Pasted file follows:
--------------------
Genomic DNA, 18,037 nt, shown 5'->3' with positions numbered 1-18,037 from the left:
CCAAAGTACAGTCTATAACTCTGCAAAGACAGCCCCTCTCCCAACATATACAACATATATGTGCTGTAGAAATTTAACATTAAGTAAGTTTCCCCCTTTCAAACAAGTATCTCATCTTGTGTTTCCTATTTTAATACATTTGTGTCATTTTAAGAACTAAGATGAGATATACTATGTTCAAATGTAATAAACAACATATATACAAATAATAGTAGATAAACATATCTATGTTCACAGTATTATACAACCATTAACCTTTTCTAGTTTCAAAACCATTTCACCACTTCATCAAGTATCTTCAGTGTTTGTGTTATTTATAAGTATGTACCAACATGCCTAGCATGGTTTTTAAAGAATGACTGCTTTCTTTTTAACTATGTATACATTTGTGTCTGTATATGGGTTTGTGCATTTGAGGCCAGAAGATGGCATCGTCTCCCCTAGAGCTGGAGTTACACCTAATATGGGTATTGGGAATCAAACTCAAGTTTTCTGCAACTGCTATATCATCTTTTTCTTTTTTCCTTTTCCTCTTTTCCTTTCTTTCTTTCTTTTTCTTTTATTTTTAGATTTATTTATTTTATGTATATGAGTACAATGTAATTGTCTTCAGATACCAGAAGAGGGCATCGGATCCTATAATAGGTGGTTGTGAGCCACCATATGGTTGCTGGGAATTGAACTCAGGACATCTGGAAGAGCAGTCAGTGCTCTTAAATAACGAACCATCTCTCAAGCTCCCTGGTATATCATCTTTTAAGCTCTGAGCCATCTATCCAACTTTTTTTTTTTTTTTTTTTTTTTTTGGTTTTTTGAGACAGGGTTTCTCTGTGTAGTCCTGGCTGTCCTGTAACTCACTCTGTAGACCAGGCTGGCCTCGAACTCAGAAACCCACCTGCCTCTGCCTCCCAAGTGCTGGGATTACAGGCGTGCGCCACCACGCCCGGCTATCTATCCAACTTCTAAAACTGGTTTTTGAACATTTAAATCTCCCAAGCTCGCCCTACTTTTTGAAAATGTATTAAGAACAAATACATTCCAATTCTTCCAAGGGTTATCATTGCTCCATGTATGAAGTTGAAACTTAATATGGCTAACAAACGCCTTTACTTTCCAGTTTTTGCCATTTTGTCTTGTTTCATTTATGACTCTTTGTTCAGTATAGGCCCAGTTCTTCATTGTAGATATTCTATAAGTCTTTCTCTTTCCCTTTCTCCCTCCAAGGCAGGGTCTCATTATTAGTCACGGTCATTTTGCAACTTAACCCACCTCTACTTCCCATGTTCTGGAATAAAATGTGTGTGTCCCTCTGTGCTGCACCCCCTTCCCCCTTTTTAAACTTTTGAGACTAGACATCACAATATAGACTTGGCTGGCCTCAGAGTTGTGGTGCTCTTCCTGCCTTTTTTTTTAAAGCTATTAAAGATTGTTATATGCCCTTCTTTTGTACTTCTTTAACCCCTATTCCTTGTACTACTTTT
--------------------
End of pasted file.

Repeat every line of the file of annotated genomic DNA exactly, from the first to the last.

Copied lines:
Genomic DNA, 18,037 nt, shown 5'->3' with positions numbered 1-18,037 from the left:
CCAAAGTACAGTCTATAACTCTGCAAAGACAGCCCCTCTCCCAACATATACAACATATATGTGCTGTAGAAATTTAACATTAAGTAAGTTTCCCCCTTTCAAACAAGTATCTCATCTTGTGTTTCCTATTTTAATACATTTGTGTCATTTTAAGAACTAAGATGAGATATACTATGTTCAAATGTAATAAACAACATATATACAAATAATAGTAGATAAACATATCTATGTTCACAGTATTATACAACCATTAACCTTTTCTAGTTTCAAAACCATTTCACCACTTCATCAAGTATCTTCAGTGTTTGTGTTATTTATAAGTATGTACCAACATGCCTAGCATGGTTTTTAAAGAATGACTGCTTTCTTTTTAACTATGTATACATTTGTGTCTGTATATGGGTTTGTGCATTTGAGGCCAGAAGATGGCATCGTCTCCCCTAGAGCTGGAGTTACACCTAATATGGGTATTGGGAATCAAACTCAAGTTTTCTGCAACTGCTATATCATCTTTTTCTTTTTTCCTTTTCCTCTTTTCCTTTCTTTCTTTCTTTTTCTTTTATTTTTAGATTTATTTATTTTATGTATATGAGTACAATGTAATTGTCTTCAGATACCAGAAGAGGGCATCGGATCCTATAATAGGTGGTTGTGAGCCACCATATGGTTGCTGGGAATTGAACTCAGGACATCTGGAAGAGCAGTCAGTGCTCTTAAATAACGAACCATCTCTCAAGCTCCCTGGTATATCATCTTTTAAGCTCTGAGCCATCTATCCAACTTTTTTTTTTTTTTTTTTTTTTTTTGGTTTTTTGAGACAGGGTTTCTCTGTGTAGTCCTGGCTGTCCTGTAACTCACTCTGTAGACCAGGCTGGCCTCGAACTCAGAAACCCACCTGCCTCTGCCTCCCAAGTGCTGGGATTACAGGCGTGCGCCACCACGCCCGGCTATCTATCCAACTTCTAAAACTGGTTTTTGAACATTTAAATCTCCCAAGCTCGCCCTACTTTTTGAAAATGTATTAAGAACAAATACATTCCAATTCTTCCAAGGGTTATCATTGCTCCATGTATGAAGTTGAAACTTAATATGGCTAACAAACGCCTTTACTTTCCAGTTTTTGCCATTTTGTCTTGTTTCATTTATGACTCTTTGTTCAGTATAGGCCCAGTTCTTCATTGTAGATATTCTATAAGTCTTTCTCTTTCCCTTTCTCCCTCCAAGGCAGGGTCTCATTATTAGTCACGGTCATTTTGCAACTTAACCCACCTCTACTTCCCATGTTCTGGAATAAAATGTGTGTGTCCCTCTGTGCTGCACCCCCTTCCCCCTTTTTAAACTTTTGAGACTAGACATCACAATATAGACTTGGCTGGCCTCAGAGTTGTGGTGCTCTTCCTGCCTTTTTTTTTAAAGCTATTAAAGATTGTTATATGCCCTTCTTTTGTACTTCTTTAACCCCTATTCCTTGTACTACTTTT